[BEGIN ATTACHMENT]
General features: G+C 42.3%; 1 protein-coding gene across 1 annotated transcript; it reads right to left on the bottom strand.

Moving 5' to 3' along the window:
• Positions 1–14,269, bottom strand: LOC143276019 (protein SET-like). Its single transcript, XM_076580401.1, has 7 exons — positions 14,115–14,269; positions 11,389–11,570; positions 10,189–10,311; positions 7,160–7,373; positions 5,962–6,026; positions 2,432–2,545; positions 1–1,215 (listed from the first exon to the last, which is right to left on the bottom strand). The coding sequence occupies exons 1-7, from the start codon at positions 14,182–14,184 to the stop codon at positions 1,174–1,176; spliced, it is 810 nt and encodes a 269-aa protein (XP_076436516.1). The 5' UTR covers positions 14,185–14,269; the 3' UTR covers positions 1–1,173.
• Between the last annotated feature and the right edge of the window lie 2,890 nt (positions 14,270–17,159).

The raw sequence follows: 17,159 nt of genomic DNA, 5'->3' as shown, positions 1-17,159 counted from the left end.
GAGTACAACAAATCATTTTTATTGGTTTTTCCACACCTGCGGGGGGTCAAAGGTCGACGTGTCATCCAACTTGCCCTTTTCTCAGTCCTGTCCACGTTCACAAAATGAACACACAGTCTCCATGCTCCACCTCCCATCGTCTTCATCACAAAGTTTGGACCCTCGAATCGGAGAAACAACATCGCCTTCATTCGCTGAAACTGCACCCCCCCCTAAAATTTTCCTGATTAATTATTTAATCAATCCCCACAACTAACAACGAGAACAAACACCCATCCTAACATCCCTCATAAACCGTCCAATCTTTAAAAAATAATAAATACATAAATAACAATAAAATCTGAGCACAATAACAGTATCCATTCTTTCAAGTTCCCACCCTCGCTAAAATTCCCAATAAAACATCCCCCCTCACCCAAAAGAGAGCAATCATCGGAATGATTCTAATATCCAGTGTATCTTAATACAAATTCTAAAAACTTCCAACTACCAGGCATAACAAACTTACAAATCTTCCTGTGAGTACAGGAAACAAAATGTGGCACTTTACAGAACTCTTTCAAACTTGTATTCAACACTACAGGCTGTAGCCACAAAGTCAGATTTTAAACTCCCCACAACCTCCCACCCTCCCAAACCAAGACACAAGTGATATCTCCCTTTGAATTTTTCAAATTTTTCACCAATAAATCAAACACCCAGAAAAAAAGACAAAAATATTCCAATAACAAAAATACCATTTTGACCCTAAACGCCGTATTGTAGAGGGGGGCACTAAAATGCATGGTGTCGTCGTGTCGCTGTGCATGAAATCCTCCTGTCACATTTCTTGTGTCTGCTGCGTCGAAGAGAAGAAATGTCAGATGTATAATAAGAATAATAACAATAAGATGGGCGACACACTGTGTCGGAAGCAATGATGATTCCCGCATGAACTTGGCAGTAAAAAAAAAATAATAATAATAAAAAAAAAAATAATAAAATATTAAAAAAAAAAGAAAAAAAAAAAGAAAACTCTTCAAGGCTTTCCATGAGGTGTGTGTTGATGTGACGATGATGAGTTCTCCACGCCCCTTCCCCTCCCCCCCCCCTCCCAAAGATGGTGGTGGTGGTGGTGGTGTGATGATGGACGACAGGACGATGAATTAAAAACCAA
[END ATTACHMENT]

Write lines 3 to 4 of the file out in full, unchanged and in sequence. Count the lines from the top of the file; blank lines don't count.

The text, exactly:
• Positions 1–14,269, bottom strand: LOC143276019 (protein SET-like). Its single transcript, XM_076580401.1, has 7 exons — positions 14,115–14,269; positions 11,389–11,570; positions 10,189–10,311; positions 7,160–7,373; positions 5,962–6,026; positions 2,432–2,545; positions 1–1,215 (listed from the first exon to the last, which is right to left on the bottom strand). The coding sequence occupies exons 1-7, from the start codon at positions 14,182–14,184 to the stop codon at positions 1,174–1,176; spliced, it is 810 nt and encodes a 269-aa protein (XP_076436516.1). The 5' UTR covers positions 14,185–14,269; the 3' UTR covers positions 1–1,173.
• Between the last annotated feature and the right edge of the window lie 2,890 nt (positions 14,270–17,159).